An intoxicating slice of magical realism

Josh Seymour 9 February 2008

Two Marias, Corpus Playroom, 5-9 February, 21:30

4 Stars

Reviewer Josh Seymour

Bryony Lavery’s play burns with the scorching pain of grief and regret, and is here given an intense, engaging production by directors Alexandra Reza and Derica Shields. A strange, surreal play, set in a Spanish courtyard, it deals with Julia (Maria Onyango) and her daughter (Greer Dale-Foulkes), who receive a visitation from Marguerita, a grieving, near-mad woman (Amy Watson). This unsettling visitor unravels the disturbing tale of her daughter’s death, as the restless spirit of Maria, her daughter (Michal Ish-Horowicz) returns in an attempt to understand the mistakes of her mother.

The plot hinges around the bizarre circumstances of her death; a car collision with another girl named Maria, in which one Maria came out of the wreckage alive – only to be mistakenly identified as the other Maria. This is intertwined with the conflict between Julia and her daughter, as Julia reacts with violent hostility to her daughter’s declaration that she has fallen in love with a girl.

The cast rise to the challenge presented by this occasionally perplexing but frequently intoxicating slice of magical realism, with Watson’s performance unquestionably the highlight of the production. She brilliantly portrays a woman desiccated by loss and guilt; her haunted, and haunting, performance imbuing the piece with unexpected emotional potency. Onyango’s performance is somewhat mannered, but she still manages to effectively portray the internal struggle of a mother who finds her daughter’s choices to be reprehensible. Dale-Foulkes and Ish-Horowicz both do well with difficult roles which call for sudden shifts that, in less capable hands, would have rendered the play hard to follow. Spanish guitar-inflected musical accompaniment, provided by Matti Navellou, is well deployed to both evoke a cultural atmosphere and to underscore significant moments.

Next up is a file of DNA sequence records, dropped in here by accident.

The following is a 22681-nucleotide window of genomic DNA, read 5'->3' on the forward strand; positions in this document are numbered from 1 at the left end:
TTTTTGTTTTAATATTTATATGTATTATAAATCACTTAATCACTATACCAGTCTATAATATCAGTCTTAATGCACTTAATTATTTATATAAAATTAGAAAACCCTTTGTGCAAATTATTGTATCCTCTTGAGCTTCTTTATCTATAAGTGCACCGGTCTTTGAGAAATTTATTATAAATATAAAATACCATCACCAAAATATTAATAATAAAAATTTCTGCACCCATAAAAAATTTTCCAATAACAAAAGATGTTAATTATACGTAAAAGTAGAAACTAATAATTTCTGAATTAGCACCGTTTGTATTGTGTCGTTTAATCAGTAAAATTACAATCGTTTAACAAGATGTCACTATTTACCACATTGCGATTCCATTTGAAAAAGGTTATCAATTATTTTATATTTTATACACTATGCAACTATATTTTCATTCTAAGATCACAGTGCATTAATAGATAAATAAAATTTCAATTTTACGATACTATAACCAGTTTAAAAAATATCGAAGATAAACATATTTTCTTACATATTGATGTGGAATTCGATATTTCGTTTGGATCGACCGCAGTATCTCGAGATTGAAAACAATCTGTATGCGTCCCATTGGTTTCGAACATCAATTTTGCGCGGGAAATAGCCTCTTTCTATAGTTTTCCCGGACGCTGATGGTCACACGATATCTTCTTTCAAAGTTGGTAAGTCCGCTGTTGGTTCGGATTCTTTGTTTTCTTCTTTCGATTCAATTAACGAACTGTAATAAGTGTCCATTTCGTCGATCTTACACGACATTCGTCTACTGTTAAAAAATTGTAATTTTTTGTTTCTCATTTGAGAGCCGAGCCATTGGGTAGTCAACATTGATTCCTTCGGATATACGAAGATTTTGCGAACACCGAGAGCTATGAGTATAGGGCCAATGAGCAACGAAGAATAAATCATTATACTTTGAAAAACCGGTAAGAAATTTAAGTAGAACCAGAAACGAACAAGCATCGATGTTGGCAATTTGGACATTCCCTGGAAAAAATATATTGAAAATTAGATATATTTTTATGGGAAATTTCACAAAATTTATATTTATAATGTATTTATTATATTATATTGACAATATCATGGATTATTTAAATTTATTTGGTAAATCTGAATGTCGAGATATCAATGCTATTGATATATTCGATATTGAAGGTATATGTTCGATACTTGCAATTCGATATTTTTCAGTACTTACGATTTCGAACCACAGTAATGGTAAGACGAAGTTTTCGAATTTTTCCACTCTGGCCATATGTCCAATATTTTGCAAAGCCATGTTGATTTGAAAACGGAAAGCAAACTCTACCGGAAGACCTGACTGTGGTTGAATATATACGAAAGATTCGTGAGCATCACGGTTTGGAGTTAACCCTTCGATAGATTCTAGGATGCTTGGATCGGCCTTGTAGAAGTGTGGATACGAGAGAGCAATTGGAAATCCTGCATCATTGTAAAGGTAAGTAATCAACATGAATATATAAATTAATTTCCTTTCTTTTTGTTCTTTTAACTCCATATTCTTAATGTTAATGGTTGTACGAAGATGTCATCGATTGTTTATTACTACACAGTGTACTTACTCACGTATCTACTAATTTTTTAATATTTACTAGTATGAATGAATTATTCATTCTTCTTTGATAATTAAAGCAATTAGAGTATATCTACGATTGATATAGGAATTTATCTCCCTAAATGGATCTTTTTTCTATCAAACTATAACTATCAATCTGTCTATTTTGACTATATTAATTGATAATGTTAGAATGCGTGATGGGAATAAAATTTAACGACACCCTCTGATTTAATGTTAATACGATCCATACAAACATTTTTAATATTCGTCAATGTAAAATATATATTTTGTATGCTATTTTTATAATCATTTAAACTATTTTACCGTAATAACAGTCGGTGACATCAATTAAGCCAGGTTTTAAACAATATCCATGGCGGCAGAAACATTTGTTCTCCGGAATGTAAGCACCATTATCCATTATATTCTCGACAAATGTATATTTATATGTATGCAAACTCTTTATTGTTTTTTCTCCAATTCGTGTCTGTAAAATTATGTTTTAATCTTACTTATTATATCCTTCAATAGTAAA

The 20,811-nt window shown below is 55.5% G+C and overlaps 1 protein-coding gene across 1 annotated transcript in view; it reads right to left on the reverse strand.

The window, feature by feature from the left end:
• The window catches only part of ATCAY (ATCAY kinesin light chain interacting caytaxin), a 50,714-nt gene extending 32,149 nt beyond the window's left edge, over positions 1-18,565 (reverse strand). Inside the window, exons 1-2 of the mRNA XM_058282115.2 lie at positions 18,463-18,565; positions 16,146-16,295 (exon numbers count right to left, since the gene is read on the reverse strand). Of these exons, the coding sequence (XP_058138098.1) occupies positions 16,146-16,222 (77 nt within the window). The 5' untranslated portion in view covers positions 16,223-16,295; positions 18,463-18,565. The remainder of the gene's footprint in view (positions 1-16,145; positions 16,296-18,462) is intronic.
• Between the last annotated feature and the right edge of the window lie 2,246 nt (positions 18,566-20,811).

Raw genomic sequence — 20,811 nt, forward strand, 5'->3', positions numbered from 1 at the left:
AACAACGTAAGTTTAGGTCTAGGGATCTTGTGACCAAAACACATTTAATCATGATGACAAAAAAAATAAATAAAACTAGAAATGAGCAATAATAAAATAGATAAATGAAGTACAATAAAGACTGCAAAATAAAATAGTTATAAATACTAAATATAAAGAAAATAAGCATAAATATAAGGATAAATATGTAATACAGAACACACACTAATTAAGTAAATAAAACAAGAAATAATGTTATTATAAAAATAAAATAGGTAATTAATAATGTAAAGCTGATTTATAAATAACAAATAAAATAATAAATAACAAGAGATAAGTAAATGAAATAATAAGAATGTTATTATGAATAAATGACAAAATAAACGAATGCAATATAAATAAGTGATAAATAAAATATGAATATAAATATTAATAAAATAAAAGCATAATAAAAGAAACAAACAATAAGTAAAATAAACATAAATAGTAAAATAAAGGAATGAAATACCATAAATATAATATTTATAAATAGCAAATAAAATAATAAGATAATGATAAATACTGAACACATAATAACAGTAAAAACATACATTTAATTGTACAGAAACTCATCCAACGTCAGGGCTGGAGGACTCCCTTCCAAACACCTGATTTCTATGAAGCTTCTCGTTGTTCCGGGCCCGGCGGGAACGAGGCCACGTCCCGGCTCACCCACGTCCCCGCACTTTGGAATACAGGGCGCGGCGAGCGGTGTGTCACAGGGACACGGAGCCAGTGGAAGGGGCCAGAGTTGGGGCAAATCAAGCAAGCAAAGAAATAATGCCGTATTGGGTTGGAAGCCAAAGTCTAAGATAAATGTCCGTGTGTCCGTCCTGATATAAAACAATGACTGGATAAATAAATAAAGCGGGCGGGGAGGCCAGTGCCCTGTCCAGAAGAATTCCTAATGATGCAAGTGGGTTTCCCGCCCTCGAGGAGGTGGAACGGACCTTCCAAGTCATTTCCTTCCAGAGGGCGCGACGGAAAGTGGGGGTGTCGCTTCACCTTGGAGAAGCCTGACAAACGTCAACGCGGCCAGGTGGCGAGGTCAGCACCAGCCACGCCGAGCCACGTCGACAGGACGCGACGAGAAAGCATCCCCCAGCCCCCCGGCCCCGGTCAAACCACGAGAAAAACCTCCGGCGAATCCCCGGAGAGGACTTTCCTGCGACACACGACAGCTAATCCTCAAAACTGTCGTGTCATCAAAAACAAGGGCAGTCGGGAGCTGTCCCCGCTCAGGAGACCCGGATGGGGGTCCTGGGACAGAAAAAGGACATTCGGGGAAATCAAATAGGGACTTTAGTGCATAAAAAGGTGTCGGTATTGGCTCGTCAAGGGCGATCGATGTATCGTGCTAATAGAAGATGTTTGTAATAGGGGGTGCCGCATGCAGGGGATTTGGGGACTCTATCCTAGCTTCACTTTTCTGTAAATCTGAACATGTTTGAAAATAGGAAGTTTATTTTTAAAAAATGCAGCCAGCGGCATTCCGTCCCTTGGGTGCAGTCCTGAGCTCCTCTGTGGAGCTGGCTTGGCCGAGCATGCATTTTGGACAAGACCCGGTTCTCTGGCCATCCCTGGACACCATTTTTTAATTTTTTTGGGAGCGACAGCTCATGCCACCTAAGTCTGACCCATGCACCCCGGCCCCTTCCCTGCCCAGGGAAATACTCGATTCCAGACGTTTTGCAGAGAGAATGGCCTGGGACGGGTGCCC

The production cannot solve the problems of the play – Lavery deals so cursorily with the lesbianism subplot that it feels cheap rather than organic – but the sensitive direction ensures that the tense atmosphere is never allowed to waver. Only in moments of traumatic mother/daughter newspaper articles being read out does the production slip into heavy-handedness, especially as they seem to exist only to allow Lavery a sudden jab, late in the play, at the way the press exploits personal tragedies.

Nevertheless, the thoughtful direction and passionate performances ensure that the audience’s attention never drifts, with an emotional scene between Ish-Horowicz and Watson near the end packing such emotional weight that several audience members could be heard crying. Like Marguerita’s lost daughter, this production, thanks to its intense exploration of bereavement and motherhood, is a haunting force that cannot be stopped from lingering in the mind.